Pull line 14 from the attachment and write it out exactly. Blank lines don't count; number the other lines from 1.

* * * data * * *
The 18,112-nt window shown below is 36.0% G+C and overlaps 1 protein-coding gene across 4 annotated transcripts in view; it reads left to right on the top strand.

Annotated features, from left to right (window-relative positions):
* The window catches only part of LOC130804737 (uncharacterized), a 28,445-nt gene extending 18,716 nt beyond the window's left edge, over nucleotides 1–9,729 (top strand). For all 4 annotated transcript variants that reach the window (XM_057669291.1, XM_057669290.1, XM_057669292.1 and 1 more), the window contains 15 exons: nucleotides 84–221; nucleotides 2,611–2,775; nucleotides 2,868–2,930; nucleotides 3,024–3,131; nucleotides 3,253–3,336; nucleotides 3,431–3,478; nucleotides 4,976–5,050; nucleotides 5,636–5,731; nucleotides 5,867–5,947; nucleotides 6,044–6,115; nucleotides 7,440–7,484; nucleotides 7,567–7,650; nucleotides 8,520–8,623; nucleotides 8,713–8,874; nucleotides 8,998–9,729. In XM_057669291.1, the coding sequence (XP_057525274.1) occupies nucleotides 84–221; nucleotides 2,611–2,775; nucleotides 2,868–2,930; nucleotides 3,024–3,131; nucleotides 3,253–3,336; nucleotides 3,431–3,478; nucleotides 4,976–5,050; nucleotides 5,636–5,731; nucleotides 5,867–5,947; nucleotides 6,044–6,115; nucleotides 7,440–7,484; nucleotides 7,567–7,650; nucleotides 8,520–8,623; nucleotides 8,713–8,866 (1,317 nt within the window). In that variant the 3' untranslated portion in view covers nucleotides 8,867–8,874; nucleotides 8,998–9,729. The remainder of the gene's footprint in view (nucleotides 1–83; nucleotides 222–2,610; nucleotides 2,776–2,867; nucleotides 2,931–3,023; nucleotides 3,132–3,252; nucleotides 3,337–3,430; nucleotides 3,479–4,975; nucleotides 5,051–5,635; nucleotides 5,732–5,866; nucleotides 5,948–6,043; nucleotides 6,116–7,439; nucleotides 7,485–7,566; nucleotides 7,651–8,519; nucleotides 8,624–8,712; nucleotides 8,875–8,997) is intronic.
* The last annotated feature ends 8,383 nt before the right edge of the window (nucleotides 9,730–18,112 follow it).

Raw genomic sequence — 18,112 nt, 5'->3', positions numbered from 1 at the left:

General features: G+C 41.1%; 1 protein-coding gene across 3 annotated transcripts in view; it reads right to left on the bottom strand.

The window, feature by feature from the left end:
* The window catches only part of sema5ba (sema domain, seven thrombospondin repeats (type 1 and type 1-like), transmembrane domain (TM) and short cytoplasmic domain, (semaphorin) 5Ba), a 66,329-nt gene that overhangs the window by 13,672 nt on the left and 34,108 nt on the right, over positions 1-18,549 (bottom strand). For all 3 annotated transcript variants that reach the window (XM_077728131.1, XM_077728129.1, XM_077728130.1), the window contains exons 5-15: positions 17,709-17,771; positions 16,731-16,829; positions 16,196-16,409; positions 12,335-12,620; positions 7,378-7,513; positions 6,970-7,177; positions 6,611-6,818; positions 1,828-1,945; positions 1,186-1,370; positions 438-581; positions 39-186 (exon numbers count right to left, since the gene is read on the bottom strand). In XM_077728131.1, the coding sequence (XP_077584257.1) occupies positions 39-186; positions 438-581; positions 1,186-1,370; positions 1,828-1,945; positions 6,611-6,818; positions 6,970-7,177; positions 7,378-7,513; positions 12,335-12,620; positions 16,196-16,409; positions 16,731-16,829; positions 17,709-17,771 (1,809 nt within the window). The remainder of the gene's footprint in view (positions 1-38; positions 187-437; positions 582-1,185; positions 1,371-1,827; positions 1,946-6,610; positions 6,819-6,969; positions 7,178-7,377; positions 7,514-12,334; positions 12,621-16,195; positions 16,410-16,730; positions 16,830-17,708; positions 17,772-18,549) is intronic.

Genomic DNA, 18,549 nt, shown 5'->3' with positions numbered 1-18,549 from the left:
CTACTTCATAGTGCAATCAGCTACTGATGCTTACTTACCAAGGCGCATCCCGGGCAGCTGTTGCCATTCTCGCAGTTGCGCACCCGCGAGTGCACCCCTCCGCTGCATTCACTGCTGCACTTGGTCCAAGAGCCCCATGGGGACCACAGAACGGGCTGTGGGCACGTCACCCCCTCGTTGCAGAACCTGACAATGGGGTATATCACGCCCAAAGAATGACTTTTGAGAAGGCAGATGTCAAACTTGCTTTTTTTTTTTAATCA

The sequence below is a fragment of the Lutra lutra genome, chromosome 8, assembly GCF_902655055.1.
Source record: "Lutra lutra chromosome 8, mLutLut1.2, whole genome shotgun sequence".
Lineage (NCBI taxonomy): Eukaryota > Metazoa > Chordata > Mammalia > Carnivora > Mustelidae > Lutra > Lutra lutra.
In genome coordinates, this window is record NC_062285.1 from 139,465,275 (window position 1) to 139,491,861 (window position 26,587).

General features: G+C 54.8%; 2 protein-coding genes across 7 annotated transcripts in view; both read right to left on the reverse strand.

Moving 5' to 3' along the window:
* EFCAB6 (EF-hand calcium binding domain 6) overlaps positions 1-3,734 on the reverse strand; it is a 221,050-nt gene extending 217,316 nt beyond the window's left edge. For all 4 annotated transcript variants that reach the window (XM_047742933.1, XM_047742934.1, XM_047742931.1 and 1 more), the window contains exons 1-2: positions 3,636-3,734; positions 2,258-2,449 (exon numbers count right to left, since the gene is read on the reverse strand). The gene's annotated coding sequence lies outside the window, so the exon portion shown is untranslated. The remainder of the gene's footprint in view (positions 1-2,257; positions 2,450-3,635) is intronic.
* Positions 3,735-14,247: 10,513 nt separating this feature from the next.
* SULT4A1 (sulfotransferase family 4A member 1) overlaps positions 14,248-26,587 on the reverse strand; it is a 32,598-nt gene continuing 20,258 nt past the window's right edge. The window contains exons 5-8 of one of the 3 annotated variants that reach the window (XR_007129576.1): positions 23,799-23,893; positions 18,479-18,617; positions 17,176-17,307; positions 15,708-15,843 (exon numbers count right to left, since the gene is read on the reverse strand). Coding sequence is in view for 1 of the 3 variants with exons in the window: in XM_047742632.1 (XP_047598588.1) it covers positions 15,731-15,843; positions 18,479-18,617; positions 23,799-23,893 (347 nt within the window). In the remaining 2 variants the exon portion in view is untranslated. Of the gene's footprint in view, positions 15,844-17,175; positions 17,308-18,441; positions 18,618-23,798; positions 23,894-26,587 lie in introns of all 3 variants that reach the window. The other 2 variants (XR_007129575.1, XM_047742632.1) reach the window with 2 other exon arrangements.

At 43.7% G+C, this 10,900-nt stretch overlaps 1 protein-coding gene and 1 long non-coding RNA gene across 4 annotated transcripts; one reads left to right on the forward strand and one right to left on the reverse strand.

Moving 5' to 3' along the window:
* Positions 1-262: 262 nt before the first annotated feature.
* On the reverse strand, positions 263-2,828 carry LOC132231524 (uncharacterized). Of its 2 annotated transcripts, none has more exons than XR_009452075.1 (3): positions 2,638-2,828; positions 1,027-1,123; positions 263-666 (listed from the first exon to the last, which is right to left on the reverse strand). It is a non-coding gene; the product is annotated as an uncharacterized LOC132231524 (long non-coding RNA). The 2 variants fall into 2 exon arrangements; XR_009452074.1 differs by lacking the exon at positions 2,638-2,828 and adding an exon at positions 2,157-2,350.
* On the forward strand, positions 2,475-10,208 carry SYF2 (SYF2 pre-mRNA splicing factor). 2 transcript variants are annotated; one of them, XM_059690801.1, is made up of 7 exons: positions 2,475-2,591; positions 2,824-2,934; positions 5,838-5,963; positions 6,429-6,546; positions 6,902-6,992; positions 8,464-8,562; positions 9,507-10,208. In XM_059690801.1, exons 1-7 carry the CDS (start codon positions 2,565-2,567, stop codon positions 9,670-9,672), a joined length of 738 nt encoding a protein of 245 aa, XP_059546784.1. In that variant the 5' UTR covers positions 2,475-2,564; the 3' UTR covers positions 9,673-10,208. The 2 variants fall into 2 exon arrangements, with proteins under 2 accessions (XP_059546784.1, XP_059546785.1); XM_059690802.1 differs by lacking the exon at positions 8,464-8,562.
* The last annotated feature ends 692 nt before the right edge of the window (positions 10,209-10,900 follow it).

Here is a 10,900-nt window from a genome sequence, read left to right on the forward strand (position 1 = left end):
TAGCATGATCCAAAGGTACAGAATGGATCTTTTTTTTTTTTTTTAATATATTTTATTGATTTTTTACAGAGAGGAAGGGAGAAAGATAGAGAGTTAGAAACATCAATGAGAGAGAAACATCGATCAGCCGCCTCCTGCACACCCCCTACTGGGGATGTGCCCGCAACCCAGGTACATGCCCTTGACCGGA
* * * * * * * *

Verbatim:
In genome coordinates, this window is record NC_062285.1 from 139,465,275 (window position 1) to 139,491,861 (window position 26,587).